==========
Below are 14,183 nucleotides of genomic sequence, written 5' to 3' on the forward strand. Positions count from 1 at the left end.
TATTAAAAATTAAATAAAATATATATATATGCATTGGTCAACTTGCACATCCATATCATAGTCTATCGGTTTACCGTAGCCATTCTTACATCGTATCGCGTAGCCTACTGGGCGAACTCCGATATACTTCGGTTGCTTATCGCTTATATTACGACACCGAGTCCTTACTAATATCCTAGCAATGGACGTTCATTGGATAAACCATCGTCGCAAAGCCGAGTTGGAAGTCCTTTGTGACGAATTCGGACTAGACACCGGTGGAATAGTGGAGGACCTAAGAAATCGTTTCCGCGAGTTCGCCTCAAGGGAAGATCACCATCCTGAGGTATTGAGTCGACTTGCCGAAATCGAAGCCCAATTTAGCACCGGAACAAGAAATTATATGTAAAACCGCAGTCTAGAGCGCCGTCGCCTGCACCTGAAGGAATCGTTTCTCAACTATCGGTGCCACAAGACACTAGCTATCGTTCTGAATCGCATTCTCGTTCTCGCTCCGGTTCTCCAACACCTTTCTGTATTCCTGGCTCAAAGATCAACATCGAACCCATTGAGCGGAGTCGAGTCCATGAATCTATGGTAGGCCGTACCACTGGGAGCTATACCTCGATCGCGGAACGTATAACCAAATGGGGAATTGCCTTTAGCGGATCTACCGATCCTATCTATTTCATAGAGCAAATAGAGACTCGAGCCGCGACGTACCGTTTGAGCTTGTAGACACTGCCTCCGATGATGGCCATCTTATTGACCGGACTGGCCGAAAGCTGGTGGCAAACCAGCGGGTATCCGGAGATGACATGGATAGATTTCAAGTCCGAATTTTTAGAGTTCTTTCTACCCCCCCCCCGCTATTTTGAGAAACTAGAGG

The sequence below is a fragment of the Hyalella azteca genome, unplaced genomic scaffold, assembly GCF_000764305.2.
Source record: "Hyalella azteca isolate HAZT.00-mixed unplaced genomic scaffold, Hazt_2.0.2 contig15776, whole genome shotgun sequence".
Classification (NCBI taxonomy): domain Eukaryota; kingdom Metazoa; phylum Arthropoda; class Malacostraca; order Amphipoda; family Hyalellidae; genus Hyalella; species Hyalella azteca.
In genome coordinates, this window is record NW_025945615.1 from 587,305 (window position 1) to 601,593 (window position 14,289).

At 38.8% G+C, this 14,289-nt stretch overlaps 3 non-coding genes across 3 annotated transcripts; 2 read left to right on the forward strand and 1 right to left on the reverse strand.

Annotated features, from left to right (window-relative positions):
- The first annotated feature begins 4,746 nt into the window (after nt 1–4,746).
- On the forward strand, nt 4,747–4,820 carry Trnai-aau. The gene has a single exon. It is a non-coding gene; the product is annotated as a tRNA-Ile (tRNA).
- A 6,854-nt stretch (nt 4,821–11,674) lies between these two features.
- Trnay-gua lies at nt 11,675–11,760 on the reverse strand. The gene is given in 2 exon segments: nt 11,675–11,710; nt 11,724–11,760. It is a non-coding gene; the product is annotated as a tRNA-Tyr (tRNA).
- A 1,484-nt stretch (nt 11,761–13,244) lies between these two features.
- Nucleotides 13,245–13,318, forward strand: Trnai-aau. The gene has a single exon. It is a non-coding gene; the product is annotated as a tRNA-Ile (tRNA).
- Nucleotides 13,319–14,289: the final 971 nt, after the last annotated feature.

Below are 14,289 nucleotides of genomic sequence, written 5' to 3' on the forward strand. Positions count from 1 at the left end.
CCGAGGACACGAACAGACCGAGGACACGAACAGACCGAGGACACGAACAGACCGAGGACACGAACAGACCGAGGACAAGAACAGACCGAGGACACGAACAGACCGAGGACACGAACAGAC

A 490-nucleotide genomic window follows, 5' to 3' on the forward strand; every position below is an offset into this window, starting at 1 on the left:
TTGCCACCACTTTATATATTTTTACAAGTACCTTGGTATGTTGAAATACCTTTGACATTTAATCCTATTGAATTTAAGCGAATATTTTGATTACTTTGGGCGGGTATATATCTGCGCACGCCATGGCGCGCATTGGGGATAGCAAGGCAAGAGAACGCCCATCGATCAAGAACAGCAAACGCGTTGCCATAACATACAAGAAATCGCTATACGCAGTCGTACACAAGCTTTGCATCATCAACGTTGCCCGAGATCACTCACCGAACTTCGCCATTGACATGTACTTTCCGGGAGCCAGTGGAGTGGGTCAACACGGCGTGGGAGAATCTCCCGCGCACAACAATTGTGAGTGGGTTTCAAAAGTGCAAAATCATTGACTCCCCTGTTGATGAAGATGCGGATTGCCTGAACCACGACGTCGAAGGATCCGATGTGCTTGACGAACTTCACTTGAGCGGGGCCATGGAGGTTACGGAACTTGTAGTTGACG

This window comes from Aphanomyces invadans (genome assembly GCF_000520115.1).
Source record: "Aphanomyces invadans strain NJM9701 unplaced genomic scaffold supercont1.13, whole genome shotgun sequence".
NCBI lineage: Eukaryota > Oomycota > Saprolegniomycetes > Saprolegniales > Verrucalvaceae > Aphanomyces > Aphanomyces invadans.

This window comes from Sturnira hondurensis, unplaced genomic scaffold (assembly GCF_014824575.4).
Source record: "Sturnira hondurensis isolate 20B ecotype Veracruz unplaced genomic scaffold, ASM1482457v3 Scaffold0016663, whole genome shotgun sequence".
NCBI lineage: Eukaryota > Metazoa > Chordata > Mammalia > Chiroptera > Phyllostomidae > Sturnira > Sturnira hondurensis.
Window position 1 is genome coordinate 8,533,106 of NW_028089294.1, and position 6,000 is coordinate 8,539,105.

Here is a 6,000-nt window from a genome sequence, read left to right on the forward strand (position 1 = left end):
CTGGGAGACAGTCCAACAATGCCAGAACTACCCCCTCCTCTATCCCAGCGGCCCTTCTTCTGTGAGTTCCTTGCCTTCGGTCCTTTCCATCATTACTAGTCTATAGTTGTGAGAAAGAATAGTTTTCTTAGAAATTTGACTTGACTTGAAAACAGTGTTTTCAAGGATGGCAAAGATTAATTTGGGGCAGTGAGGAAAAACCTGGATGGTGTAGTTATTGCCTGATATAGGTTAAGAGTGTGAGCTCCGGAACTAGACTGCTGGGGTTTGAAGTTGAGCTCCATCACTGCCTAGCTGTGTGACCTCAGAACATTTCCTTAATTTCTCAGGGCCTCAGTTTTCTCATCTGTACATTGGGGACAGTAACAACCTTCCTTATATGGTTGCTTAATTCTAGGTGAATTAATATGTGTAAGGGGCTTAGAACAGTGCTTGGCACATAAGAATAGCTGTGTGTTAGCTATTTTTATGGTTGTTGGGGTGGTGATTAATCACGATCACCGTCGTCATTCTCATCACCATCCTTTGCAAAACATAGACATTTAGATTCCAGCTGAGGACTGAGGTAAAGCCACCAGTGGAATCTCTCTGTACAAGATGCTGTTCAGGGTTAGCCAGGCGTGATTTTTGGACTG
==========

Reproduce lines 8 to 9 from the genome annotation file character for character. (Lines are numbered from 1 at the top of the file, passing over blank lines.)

Annotated features, from left to right (window-relative positions):
- The first annotated feature begins 4,746 nt into the window (after nt 1–4,746).